And last but not least, thank you Race Directors and Volunteers for enduring the cold weather to help hundreds of masochists finish the muddiest race of their lives. You all were amazing.


I'll definitely be there for the Hagg Lake Double next year.

Much Love,


Thursday, February 27, 2014

Jbob's Orcas Island 50k Race Report - February 1 - 2014

I want to know what Love is...I want you to show me!

Sunset on Orcas Island.
Orcas Island would be my first race in over 6 months. The physical impacts of running the Bighorn 100 were aggravated while running the Mt. Hood 50 mile race in July last year, and I opted to give myself a long recovery period through the winter. After all, taking a break from crazy ultra running for at least a couple months allows the body a chance to be happy instead of being pissed off all the time.

Building up training for the Orcas Island 50k was not a smooth road.  In the month of January, there were 4 "injuries" that could have mentally prevented me from running this race.
  1. A seemingly chronic ache located where my right achilles meets the lower part of my calf, which has been coming and going for the past 3 months.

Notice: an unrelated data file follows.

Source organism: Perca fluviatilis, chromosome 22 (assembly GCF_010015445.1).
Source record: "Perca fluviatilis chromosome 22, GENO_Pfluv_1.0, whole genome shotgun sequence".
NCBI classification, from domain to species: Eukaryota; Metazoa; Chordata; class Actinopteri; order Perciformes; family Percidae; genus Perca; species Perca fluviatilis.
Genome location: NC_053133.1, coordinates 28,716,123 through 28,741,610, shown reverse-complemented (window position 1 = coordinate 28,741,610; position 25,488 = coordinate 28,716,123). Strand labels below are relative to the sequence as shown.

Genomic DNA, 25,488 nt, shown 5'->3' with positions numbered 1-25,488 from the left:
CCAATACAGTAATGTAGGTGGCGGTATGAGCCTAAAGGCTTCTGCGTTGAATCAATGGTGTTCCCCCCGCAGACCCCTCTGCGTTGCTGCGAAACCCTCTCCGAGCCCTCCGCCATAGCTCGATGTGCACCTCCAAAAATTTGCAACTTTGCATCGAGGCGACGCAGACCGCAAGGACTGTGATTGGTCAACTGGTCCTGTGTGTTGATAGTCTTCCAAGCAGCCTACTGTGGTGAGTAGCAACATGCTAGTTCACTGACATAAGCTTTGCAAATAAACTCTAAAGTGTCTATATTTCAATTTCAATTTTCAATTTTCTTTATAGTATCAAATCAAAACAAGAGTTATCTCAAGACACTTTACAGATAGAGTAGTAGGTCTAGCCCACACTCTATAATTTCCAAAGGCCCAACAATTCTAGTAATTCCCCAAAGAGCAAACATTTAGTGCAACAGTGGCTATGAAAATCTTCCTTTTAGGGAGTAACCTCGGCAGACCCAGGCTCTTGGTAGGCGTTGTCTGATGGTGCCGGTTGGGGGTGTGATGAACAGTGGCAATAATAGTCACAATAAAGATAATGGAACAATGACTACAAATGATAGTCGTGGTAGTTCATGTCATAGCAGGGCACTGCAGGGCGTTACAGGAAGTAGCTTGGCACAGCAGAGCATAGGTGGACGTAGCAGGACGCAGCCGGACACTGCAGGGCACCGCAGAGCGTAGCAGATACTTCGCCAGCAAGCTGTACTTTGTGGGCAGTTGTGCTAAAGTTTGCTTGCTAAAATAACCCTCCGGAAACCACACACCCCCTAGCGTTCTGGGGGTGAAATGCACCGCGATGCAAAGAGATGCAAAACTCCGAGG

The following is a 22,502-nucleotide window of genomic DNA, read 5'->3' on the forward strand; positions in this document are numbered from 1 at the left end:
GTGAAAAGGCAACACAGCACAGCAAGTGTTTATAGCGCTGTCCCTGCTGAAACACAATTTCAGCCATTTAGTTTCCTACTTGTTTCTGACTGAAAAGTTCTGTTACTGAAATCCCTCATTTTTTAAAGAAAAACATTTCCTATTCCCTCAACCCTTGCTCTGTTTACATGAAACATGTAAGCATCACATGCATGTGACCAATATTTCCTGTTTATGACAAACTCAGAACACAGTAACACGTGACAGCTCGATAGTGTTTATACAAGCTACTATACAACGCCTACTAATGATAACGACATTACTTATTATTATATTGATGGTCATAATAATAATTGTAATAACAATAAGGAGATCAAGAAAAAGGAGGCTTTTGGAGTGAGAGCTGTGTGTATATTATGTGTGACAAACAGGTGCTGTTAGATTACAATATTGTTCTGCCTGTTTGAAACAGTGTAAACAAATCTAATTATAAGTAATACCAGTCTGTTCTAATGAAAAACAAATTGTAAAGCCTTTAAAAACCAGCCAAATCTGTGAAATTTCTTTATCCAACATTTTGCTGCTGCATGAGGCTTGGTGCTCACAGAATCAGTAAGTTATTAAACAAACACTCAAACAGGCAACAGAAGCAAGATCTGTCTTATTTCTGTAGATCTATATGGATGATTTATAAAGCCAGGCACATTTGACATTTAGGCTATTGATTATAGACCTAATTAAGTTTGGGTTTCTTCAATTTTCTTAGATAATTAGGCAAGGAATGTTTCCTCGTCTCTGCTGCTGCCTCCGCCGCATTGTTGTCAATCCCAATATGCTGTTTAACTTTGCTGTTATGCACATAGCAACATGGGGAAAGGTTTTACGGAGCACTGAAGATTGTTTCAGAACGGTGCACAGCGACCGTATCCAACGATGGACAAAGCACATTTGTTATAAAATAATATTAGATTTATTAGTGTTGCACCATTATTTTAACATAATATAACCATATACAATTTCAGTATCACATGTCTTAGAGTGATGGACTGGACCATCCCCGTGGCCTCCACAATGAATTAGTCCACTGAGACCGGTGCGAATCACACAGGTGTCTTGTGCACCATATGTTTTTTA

2. A likely case of Morton's Neuroma that started causing bruise-like pain on the bottom of my left middle toe, forcing me to run in Hokas through half the month until it went away. The use of toe spacers, golf ball massaging, and icing seemed to help the healing process.
  3. A rolled ankle (or minor sprain) 1 week prior to the race that didn't pop, yet caused minor swelling and stiffness in my left foot.
  4. Sore hip flexors from falling hard after rolling my ankle (see injury 3). My hip flexors likely suffered from the impact and strain of landing on my knees while cruising downhill. They were plenty sore throughout the week, but started to feel better just a few days prior to the race.
Thankfully, none of these issues affected my race, however, I never felt 100% confident that I would run the race without dropping out.



Many runners opted for the early start at 7:30am, including most of my Portland friends. The course was slow and tough, and everyone wanted to make sure they had plenty of time to finish. Also, anyone who starts early gets to see how the race unfolds when the 8:30am front-runners come passing by. I was excited to be able to see my early-start friends during the race, and it gave me something to look forward to.


Adam Hewey's mustache, leading the way. Photo by Glenn Tachiyama.